Sam Riley (Brighton Rock) is excellent as the young man who finds himself in this strange and terrifying world. His sensitive and expressive face pulls us right into this morally bankrupt nightmare. The protagonist is surrounded by interesting and compelling characters, played by actors who are able to flesh out a character from very slender material. Having made his feature film debut starring in The Strange One in 1957, Ben Gazzara's very presence gives gravitas to his role, and the same could be said of Mickey Rourke (The Wrestler), Ray Winstone (Beowulf), and Jason Statham (Blitz), who is fine in his smallish role, though upstaged by a very unfortunate little hat. Also effective is rapper 50 Cent / Curtis Jackson (Home of the Brave), but the attention grabbing performance comes from Michael Shannon (Machine Gun Preacher) who, as the "umpire" of the competition, is an outrageous one-man three ring circus. There is also fine support from two excellent actors who are consistently impressive in current TV series, Alexander Skarsgard (True Blood) and David Zayas (Dexter).

     The young director/writer has created a film that is arresting in its subject matter and its appearance. Despite the disturbing nature of the material, the image compositions are quite beautiful, whether in the opening Ohio scenes, the New York street locations or the claustrophobic staging of the competition. Cinematographer Michael McDonough, fresh from the memorably stark images of Winter's Bone, has once again beautifully captured the wide screen images in every scene. The moody themes of Marco Beltrami (The Hurt Locker) complement the action, particularly in the smaller chamber music sections featuring melancholy woodwinds.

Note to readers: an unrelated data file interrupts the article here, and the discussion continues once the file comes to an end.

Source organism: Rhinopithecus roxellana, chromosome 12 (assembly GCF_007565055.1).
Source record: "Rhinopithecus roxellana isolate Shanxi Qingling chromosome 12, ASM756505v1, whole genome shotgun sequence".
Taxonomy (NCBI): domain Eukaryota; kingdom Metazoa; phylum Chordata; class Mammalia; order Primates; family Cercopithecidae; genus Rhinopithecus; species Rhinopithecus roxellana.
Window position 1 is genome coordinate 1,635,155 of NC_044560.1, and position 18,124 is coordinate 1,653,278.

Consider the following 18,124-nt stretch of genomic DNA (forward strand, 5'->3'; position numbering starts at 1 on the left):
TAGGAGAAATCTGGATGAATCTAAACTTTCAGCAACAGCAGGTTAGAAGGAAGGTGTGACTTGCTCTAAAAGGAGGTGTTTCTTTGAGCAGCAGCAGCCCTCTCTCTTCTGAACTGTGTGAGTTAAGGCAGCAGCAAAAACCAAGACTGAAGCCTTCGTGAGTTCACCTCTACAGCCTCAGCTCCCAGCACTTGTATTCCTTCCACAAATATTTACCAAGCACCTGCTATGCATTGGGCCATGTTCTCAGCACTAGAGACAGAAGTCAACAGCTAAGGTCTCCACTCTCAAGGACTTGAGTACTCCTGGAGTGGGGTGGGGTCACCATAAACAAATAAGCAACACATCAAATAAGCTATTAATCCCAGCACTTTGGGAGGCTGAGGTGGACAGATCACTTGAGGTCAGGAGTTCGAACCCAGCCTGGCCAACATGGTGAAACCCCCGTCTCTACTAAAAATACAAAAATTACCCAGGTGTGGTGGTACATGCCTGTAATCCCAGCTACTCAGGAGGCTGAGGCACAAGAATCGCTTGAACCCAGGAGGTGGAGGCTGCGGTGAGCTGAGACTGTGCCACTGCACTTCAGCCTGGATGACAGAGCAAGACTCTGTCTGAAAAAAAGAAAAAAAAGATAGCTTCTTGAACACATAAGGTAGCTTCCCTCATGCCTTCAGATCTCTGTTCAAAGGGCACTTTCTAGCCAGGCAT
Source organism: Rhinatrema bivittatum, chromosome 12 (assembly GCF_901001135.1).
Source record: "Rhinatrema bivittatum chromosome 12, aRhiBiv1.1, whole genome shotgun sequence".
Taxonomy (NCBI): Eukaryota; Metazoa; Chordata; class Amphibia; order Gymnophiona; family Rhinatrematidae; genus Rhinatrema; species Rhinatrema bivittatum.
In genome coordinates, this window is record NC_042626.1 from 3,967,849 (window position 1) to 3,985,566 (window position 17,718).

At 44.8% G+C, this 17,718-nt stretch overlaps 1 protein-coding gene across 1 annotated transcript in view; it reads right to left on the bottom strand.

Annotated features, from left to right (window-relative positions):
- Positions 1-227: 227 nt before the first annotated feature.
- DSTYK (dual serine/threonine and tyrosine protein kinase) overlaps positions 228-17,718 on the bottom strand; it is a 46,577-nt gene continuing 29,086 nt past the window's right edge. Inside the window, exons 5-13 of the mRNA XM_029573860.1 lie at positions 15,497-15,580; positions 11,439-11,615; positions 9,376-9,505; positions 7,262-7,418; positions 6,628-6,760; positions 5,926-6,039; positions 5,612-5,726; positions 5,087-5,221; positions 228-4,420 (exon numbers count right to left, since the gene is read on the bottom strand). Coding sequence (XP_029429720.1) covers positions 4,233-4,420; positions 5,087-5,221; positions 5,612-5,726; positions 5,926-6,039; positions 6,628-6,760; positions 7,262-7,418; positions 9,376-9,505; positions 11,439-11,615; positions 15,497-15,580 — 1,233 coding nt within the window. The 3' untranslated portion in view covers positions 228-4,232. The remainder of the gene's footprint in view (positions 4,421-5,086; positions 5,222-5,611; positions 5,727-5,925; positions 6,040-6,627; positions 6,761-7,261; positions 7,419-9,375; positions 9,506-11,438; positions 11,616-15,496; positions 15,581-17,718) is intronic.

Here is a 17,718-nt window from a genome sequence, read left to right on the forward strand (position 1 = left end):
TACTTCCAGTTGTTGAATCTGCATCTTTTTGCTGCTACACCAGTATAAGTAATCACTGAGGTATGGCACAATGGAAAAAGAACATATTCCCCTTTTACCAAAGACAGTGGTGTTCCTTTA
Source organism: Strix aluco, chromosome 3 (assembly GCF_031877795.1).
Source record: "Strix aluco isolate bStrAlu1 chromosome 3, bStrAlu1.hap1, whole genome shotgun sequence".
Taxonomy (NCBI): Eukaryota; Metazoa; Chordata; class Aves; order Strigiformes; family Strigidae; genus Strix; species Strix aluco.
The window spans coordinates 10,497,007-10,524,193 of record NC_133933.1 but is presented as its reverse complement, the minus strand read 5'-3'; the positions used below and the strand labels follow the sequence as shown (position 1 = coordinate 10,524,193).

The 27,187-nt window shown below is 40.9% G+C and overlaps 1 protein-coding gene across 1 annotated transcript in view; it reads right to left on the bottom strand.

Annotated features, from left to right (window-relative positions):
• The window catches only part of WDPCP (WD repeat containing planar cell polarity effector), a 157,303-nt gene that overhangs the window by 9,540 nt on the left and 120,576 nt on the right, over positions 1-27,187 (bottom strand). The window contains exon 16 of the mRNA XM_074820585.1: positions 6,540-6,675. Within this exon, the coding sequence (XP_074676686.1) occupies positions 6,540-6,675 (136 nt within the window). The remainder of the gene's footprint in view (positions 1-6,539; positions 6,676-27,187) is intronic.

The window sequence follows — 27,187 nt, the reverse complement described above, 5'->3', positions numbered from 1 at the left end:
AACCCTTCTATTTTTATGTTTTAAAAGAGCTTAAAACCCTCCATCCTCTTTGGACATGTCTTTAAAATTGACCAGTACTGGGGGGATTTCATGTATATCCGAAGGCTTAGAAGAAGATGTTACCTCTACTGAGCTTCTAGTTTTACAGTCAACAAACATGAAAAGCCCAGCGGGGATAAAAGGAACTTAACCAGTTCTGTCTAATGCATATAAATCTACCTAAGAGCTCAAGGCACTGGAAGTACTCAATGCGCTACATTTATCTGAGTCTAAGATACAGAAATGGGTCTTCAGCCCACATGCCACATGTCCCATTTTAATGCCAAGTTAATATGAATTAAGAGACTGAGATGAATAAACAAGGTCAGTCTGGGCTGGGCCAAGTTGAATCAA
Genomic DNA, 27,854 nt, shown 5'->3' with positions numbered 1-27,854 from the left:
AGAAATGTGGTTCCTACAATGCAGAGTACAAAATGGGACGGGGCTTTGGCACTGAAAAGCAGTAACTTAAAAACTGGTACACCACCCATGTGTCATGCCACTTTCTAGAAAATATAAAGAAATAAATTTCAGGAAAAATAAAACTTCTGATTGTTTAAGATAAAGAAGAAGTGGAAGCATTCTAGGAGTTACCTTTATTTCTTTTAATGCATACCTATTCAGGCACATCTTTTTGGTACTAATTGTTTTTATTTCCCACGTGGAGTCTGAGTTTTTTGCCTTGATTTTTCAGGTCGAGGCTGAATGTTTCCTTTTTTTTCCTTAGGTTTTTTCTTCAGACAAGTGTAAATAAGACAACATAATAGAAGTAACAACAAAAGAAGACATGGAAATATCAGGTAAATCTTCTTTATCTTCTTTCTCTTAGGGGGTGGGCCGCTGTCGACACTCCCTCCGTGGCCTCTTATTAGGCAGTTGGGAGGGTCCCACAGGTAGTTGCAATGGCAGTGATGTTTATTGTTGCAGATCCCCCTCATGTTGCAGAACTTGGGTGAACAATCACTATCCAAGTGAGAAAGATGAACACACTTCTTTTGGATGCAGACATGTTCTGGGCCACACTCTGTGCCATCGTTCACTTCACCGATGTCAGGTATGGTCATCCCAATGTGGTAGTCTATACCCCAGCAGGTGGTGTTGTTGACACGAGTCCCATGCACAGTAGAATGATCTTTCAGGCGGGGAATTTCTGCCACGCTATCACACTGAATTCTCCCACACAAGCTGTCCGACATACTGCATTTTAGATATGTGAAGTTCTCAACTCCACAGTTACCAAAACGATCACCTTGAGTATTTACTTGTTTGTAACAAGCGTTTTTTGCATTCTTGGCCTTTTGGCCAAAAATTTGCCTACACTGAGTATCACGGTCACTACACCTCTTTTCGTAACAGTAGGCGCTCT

This is a violent and disturbing film, with this underground world obviously intended as a microcosm of our society's increasing fascination with money, power, corruption and violence. I have not seen the original, which was filmed in black and white, but this new version is a gripping and, at times, harrowing experience.

Don't wish to see plot synopses in the future? Change your configuration.

Transfer Quality

Video

     Once again we have a first rate transfer that perfectly complements the film's style and content, presented at the ratio of 2.35:1 in a 1080p transfer.

     The image is extremely sharp, with wonderful detail in every frame, from extreme nerve twitching close-ups to New York street scenes. The shadow detail is excellent in these night scenes in New York, with deep glossy blacks, glistening neons and brilliant detail. These scenes have vibrant splashes of colour, but generally the film is rather subdued, with the common orange predominance. This does, however, suit the content of the film. Within this palette the skin tones are fine.

     Overall, this is an excellent looking disc.

     As was the case with Blitz, another gritty film I recently reviewed, the English Subtitles for the Hearing Impaired are outstanding. Once again, a colour change is used to indicate a change in the speaker, with the lines placed on screen as close to the speaker as possible. These are excellent examples of captioning.

Video Ratings Summary
Sharpness
Shadow Detail
Colour
Grain/Pixelization
Film-To-Video Artefacts
Film Artefacts
Overall

Audio